The effects of the Covid-19 pandemic have encouraged intercountry trade organisation the Competence Centre for Mineral Resources (CCMR) to increase the scope of its Health & Safety on South African Mines project.
“It’s important to remember that if you are running a project over three years, you have to adjust it to market conditions over that period. While the original focus was largely on Vision Zero – having zero accidents in the mining industry – the scope has now increased to focus on physical and mental health aspects associated with the Covid-19 pandemic,” states CCMR head René Zarske.
The CCMR is the central point of contact for German and South African companies in the local mining industry. It is commissioned by government agency the German Federal Ministry for Economic Affairs and Energy, and aims to promote investment in Southern Africa, as well as transfer skills and technology.
The CCMR Mine Health & Safety project has been carried out in partnership with local mining institutions the Mining Industry Association of Southern Africa (Miasa) and Minerals Council South Africa since 2018.
Since the project’s inception, a few milestones have been achieved, including the publication of a Best Practice Report in 2018 to raise awareness on health and safety in the mining environment.
Zarske adds that local cooperation partners, such as Miasa and Minerals Council South Africa, have been crucial in this project.
He explains that, when the CCMR Mine Health & Safety project began, the intention was to engage with, listen to and support local institutions that have a presence in and knowledge of the local market.
Minerals Council South Africa provided the information and context for many of the mining operations in South Africa and assisted in engaging with certain mining operations.
The role of Miasa in the project is to take information gained from the project, such as the Best Practices Report, and share it with other mining industries in the Southern Africa region.
“If one is looking into the local market in African countries, you’ll find that many institutions already have projects in place. Thus, it’s easier to help those institutions reach their targets in their projects, as opposed to reinventing the wheel with new projects. We believe in cooperation and partnerships,” explains Zarske.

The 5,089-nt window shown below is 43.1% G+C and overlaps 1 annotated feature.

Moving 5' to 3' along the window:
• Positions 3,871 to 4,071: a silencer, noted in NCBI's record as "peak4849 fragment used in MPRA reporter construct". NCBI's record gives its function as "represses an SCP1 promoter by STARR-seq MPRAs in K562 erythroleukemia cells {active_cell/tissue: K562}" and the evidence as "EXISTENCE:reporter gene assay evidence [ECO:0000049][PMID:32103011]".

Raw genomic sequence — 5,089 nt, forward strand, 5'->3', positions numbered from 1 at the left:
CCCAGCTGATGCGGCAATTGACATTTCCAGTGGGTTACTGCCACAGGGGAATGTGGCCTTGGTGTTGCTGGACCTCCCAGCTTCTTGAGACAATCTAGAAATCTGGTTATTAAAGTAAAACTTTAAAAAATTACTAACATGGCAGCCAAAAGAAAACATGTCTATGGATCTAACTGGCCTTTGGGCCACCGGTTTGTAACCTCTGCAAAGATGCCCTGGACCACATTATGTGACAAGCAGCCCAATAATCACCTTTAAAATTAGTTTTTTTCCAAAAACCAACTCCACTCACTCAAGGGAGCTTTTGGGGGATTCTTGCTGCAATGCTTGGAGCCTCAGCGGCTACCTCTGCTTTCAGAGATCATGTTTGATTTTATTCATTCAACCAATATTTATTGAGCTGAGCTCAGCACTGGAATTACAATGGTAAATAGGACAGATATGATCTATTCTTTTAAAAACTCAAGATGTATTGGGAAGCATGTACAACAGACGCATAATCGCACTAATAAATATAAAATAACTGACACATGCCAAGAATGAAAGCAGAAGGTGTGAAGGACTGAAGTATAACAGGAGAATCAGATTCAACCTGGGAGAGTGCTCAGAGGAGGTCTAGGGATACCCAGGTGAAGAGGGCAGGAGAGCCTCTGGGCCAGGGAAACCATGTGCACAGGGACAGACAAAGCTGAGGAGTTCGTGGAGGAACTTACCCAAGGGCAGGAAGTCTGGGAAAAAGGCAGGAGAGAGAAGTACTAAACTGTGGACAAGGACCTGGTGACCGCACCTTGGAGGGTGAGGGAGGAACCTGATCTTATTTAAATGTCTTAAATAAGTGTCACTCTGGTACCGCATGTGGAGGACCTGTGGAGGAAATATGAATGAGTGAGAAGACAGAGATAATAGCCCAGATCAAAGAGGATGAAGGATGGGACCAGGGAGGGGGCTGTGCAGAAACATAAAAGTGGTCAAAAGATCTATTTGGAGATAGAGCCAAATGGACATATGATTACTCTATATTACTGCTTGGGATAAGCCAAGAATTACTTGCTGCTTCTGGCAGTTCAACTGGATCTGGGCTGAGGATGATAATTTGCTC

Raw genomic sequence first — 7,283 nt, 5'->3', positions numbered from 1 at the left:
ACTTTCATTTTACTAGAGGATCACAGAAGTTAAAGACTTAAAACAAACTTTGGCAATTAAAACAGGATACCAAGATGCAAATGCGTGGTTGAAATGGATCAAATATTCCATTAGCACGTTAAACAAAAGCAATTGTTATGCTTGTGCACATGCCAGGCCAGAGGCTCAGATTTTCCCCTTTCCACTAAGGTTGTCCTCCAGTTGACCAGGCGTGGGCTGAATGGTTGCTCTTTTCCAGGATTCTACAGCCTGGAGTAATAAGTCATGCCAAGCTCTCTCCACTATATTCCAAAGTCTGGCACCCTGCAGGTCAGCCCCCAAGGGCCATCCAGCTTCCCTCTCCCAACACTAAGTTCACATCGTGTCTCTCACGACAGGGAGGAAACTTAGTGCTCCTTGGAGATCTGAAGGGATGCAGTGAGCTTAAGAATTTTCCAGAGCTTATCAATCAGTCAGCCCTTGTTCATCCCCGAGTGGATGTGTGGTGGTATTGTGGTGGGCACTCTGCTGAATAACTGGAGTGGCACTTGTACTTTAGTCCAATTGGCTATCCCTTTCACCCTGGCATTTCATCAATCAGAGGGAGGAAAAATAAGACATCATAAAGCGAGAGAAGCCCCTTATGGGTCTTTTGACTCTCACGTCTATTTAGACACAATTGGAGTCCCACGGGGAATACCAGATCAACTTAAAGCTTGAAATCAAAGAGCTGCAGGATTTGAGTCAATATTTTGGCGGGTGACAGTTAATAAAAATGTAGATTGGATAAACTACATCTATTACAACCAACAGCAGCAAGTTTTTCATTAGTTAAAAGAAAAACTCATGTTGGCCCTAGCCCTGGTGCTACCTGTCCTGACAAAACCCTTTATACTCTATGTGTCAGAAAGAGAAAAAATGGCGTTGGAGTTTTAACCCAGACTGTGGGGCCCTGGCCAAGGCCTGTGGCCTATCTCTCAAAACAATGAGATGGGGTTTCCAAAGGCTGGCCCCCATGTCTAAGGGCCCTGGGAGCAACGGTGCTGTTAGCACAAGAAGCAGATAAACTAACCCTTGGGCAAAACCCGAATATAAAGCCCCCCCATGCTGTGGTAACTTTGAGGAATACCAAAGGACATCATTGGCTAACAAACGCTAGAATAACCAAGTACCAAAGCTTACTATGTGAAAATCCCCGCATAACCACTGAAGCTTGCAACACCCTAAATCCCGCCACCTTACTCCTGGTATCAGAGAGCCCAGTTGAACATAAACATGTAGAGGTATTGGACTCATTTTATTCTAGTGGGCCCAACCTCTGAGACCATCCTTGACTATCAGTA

The second year of the project involved sharing information gained from the report with other mining industries in the Southern Africa region, as six seminars and workshops were facilitated in South Africa, Botswana, Angola and Lesotho.
While the project intends to do six more workshops this year, the effect of Covid-19 and its impact on travel restrictions have made this difficult.
Zarske highlights that while travel restrictions and other supply chain challenges have presented challenges in terms of holding workshops and similar initiatives, the pandemic has encouraged focusing on health aspects of the Covid-19 pandemic.
Consequently, the project has started to focus on the psychological effects of Covid-19 on mineworkers and is reporting its findings to Minerals Council South Africa.
The project is conducting the screening of 300 to 500 people at a mining operation to evaluate their mental wellbeing and health, in accordance with spiritual leaders and psychologists in South Africa.
While the initiative does intend to conduct screening in neighbouring countries, travel restrictions has limited this to South Africa for now.
Zarske confirms that, in addition to increasing the scope of the CCMR Mine Health & Safety project, owing to Covid-19, a similar follow-up project will be initiated in South Africa once the current project ends.
“We are happy with our local cooperation partners and we can see that we have an impact in the mining industry. That’s why we look forward to another project for another three years in health and safety,” he enthuses.